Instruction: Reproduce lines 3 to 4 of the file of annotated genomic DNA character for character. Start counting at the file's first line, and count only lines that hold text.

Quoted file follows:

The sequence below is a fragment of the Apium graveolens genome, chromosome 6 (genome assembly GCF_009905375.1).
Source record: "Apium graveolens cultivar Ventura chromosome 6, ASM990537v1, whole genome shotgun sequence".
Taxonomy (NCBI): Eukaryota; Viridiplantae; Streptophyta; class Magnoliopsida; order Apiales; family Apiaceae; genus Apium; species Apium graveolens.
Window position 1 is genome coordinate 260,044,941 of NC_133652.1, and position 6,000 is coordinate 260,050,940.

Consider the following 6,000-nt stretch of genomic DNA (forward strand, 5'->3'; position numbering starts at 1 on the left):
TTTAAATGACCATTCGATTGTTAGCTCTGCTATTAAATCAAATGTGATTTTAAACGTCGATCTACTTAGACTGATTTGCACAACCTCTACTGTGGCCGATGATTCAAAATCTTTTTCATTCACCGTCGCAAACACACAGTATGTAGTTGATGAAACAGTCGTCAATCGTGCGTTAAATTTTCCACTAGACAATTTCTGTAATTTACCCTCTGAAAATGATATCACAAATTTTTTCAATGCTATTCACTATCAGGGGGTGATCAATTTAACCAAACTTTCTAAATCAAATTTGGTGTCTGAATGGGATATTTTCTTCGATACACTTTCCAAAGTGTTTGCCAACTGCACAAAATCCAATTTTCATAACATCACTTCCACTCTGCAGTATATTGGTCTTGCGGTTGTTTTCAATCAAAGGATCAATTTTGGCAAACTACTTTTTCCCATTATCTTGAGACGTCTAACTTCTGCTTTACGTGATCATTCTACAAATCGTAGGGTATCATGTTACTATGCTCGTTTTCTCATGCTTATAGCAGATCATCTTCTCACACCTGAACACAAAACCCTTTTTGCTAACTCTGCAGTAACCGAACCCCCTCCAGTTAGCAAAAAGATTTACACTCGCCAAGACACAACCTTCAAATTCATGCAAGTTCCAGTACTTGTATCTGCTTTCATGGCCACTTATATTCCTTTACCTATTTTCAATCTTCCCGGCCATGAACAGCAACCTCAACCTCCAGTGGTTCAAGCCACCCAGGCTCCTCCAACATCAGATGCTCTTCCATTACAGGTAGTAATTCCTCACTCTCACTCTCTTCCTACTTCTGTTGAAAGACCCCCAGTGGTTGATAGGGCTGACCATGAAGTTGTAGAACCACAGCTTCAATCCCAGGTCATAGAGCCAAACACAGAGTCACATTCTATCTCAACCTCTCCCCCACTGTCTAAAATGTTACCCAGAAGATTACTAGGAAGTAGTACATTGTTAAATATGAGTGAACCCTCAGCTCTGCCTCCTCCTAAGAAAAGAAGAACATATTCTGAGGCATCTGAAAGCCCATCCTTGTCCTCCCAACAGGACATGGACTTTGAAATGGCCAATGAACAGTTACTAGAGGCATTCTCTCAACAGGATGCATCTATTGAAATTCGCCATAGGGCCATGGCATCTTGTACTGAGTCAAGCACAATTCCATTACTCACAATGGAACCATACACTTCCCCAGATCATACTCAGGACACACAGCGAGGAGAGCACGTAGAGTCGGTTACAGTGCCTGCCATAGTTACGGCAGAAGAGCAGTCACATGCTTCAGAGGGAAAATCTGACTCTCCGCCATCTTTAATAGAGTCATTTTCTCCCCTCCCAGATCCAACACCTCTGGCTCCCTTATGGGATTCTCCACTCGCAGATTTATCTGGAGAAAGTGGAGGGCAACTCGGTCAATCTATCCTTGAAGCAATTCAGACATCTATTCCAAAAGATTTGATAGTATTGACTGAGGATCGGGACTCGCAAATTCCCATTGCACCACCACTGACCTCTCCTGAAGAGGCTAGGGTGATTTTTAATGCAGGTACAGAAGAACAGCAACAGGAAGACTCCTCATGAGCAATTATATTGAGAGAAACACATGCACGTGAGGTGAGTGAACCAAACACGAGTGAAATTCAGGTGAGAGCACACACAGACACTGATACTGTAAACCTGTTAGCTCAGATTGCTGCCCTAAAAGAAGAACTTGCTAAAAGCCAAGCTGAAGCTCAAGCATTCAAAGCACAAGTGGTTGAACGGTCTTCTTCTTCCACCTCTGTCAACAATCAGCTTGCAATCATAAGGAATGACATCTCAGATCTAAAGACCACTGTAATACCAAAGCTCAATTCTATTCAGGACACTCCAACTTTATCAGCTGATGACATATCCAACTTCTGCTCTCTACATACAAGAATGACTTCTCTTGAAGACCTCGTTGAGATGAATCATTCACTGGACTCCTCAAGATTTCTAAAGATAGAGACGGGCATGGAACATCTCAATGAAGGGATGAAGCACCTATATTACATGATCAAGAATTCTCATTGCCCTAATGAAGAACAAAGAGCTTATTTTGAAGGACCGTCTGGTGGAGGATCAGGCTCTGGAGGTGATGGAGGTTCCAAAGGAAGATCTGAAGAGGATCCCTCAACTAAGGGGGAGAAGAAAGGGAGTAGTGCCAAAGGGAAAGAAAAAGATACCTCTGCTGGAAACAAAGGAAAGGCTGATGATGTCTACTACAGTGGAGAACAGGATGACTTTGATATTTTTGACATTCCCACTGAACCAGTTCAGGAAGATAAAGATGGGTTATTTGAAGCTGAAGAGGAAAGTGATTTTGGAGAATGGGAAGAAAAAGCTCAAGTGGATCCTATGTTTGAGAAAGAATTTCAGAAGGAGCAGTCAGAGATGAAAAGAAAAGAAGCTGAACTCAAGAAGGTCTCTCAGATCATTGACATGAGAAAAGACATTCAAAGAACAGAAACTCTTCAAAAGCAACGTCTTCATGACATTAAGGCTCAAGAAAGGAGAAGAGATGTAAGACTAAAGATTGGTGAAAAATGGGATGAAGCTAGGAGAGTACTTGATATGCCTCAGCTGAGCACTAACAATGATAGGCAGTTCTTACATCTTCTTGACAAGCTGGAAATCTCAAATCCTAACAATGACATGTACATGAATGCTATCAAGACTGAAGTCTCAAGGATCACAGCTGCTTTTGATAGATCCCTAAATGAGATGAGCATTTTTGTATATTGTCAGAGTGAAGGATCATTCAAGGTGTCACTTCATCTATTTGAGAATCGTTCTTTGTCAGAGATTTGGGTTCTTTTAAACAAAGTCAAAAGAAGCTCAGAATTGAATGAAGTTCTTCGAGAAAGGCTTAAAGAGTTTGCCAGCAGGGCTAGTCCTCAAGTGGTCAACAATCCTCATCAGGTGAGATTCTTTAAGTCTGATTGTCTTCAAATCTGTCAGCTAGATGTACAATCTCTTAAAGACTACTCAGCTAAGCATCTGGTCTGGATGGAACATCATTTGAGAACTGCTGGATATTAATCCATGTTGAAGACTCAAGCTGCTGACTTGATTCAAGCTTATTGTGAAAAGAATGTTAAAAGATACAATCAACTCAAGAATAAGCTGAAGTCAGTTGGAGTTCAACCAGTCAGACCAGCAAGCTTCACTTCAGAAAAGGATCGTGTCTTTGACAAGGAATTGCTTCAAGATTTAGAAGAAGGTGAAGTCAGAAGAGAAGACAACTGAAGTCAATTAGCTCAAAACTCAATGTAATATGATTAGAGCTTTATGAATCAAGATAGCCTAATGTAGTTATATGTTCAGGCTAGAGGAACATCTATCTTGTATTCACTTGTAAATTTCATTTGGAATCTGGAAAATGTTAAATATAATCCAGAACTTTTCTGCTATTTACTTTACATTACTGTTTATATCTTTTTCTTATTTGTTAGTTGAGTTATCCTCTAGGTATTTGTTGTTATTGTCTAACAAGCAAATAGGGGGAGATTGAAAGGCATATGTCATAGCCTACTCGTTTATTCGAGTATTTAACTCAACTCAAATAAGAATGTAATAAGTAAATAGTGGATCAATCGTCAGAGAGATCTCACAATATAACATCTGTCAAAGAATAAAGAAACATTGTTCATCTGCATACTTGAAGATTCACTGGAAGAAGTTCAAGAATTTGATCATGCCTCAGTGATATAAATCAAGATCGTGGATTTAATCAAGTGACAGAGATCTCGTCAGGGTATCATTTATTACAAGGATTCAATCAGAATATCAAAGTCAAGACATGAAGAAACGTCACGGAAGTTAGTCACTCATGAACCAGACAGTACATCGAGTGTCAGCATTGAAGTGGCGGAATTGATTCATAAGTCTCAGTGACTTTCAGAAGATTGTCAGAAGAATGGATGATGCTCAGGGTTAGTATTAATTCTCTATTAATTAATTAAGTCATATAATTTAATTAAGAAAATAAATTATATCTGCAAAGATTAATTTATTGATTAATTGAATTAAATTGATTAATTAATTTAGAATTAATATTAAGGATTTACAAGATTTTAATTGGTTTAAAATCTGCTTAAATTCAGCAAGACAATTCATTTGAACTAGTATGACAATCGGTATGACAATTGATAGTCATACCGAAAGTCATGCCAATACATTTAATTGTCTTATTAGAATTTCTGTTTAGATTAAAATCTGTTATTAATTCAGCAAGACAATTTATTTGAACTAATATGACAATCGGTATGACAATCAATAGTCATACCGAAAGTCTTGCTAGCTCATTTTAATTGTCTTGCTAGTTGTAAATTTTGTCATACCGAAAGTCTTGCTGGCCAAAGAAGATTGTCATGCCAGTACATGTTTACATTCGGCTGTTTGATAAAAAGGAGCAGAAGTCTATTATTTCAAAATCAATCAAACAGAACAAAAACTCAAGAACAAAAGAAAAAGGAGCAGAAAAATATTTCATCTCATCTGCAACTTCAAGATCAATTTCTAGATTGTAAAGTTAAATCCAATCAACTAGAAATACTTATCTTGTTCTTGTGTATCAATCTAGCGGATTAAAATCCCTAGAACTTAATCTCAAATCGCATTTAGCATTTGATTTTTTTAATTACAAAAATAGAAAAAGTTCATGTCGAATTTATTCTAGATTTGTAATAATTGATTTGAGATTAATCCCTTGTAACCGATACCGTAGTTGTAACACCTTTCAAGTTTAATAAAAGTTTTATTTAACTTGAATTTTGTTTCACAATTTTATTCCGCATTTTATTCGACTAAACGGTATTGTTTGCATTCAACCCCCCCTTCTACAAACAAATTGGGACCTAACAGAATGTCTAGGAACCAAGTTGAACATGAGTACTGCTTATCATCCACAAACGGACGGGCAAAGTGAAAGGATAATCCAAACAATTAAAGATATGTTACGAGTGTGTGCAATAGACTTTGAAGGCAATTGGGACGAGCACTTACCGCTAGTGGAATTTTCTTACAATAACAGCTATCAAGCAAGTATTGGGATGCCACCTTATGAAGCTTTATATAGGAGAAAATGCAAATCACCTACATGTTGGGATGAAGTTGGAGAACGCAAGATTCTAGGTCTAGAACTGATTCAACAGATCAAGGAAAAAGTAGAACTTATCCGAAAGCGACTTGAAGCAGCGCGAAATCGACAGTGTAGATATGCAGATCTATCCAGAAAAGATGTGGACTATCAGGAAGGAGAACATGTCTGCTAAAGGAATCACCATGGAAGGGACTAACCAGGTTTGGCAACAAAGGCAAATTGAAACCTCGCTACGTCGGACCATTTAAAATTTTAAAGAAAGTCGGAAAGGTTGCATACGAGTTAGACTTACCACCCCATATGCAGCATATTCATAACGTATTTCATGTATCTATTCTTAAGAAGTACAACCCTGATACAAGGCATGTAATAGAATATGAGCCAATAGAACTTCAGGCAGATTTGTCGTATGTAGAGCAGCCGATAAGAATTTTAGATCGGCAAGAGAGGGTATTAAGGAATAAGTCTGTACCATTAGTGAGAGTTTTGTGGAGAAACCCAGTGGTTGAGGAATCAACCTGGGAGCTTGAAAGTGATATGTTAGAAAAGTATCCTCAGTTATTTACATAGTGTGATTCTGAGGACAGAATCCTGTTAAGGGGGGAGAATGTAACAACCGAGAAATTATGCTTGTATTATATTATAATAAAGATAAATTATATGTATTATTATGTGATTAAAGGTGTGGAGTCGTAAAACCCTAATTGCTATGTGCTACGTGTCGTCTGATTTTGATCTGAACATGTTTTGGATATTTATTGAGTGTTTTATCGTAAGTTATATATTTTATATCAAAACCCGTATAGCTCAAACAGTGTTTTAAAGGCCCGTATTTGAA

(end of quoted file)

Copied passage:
Taxonomy (NCBI): Eukaryota; Viridiplantae; Streptophyta; class Magnoliopsida; order Apiales; family Apiaceae; genus Apium; species Apium graveolens.
Window position 1 is genome coordinate 260,044,941 of NC_133652.1, and position 6,000 is coordinate 260,050,940.